Scuba diving can be an amazing way to explore the world’s oceans and other deep waters. In addition to proper training, you’ll need proper gear. Familiarizing yourself with the various equipment all divers need can make the buying process a little easier and make many of the terms you’ll come across seem a little less foreign.
When it comes to the simpler basic equipment, you’ll need a good mask. Your mask should fit tightly enough that it provides a seal that keeps water out, which means your eyes stay dry so that they can properly and easily focus as you explore. It should also allow a enough room for your nose that you can breathe out as necessary to equalize pressure when needed. It shouldn’t be so tight as to feel constricting or obstruct blood flow. When trying on masks, it’s a good idea to try them on in conjunction with your regulator (discussed below) and with your head in various positions, including looking upward.
Swim fins are the best way to propel yourself through the water. Stiffer, larger flippers offer the best propulsion as long as you have the lower body strength to make them efficient. If you know your legs and hips could be stronger, you might want to start with a more flexible, shorter pair. Fins should fit snugly enough that they won’t float away on you, but not so snugly that you aren’t able to move your toes at all or feel too much compression in the arch area of your foot. Visit http://scubalist.pro/best-fins for reviews of some top-rated fins as well as additional information to consider when shopping for your own swim fins.
A good wetsuit is essential to keeping your body temperature at a safe level. Even waters that don’t seem terribly cold are well below normal body temp and will result in your own body heat quickly being depleted without proper protection. The deeper you dive, the colder the water gets, so make sure you find a suit designed to handle your intended depths. Make sure the suit is watertight, but not tight enough to restrict your breathing or movement in any way.
Regulators are fairly universal in that there isn’t much difference between comparable models from different reputable manufacturers. There are models rated for different depths, so make sure you don’t overlook this factor when shopping. The regulator converts the pressurized air in your tank to breathable air that’s delivered via the regulator’s mouthpiece. It also delivers air to your buoyancy compensator (described below). In addition to being appropriate for the depths you’ll be diving, make sure your regulator fits comfortably in your mouth while wearing your mask.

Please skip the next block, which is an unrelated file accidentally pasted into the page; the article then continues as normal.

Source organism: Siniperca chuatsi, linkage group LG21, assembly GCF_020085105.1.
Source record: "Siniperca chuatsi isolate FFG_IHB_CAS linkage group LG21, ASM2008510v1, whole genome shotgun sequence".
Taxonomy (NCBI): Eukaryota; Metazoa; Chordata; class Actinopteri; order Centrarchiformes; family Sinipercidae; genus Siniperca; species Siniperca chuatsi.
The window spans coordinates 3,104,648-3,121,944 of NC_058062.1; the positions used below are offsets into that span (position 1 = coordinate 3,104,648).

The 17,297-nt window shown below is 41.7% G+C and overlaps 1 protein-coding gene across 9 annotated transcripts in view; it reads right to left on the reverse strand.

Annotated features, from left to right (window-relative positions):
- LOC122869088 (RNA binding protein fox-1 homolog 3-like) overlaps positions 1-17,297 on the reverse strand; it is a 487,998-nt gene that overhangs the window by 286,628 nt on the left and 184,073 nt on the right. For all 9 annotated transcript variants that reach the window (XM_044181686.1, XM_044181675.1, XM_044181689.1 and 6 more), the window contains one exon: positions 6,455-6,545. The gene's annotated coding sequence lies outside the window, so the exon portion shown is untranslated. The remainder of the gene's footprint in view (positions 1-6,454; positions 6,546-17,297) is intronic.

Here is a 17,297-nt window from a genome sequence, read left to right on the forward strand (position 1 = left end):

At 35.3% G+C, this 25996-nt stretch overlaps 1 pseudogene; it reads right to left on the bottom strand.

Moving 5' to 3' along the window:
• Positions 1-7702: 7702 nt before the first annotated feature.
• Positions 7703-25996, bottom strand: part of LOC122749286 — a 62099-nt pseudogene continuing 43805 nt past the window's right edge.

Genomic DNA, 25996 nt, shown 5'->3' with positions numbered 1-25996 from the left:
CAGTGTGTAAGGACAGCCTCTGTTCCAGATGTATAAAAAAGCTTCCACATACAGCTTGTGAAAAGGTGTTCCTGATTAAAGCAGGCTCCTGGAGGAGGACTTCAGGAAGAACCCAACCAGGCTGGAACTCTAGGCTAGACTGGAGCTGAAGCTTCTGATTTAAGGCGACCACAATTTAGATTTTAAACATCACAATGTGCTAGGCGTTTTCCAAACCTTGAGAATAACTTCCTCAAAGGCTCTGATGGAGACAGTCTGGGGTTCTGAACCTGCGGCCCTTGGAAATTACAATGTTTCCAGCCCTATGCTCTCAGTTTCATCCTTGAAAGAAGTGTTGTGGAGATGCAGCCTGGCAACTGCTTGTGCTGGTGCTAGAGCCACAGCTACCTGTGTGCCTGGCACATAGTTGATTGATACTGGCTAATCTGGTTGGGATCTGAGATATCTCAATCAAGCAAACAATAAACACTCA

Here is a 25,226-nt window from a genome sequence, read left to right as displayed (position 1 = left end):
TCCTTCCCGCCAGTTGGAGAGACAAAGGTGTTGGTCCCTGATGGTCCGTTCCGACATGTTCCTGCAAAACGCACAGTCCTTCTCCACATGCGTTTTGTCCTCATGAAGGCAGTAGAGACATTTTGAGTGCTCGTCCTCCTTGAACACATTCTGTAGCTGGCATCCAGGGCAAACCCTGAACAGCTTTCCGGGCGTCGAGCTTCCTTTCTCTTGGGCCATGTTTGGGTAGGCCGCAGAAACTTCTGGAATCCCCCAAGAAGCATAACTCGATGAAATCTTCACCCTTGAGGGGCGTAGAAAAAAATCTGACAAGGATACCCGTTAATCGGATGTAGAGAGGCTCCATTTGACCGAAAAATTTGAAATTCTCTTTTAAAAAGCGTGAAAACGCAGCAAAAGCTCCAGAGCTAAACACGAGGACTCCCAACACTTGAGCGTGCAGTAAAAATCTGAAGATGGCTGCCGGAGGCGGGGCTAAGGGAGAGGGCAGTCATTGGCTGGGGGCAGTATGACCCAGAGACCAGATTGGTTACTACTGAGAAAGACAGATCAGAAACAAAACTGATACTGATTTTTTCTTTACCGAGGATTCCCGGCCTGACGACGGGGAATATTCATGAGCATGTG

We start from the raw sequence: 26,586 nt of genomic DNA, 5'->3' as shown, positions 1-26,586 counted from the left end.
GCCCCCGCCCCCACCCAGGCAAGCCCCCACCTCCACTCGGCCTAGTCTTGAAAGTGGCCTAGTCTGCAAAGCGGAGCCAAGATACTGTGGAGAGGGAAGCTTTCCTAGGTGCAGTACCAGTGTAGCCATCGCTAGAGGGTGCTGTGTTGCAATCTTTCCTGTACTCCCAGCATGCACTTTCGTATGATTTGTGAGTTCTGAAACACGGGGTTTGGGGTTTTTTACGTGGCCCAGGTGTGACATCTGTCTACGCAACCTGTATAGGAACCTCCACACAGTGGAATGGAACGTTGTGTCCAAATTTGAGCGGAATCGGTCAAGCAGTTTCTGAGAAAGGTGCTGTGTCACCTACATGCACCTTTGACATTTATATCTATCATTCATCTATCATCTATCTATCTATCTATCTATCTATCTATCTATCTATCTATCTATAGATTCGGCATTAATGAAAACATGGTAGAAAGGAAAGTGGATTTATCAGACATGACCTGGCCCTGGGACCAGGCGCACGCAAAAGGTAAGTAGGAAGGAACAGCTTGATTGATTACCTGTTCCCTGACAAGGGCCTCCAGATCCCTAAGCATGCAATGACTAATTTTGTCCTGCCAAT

Your buoyancy compensator will be your most complex piece of gear. This device allows you to maintain neutral buoyancy at any depth; helps you float when you get to the surface; and holds the rest of your gear, including your air tank, in place. Wearing your wetsuit when you try out BCs will help you find one that fits snugly, but can be fully inflated without restricting your breathing. You also want to make sure you choose a BC designed for your max depths.
A dive computer will monitor your depth and bottom time in addition to tank pressure and ascent rate. These features mean you can enjoy longer dives with no worrying about decompression or guessing how much air you have left. Make sure you’re very comfortable using your computer before your first dive, especially if you opt for a model packed with extra features and functions. Check out this link to know more about the best dive computer for beginners. You’ll find pros and cons of different types of dive computers, including wristwatch models and models that are Bluetooth compatible. You’ll find models that fit different budgets and also some additional information on what to consider when you’re shopping for this critical piece of equipment.
The products above are just some of the tools one can use that “teaches” how to breathe underwater, or at least makes it more possible.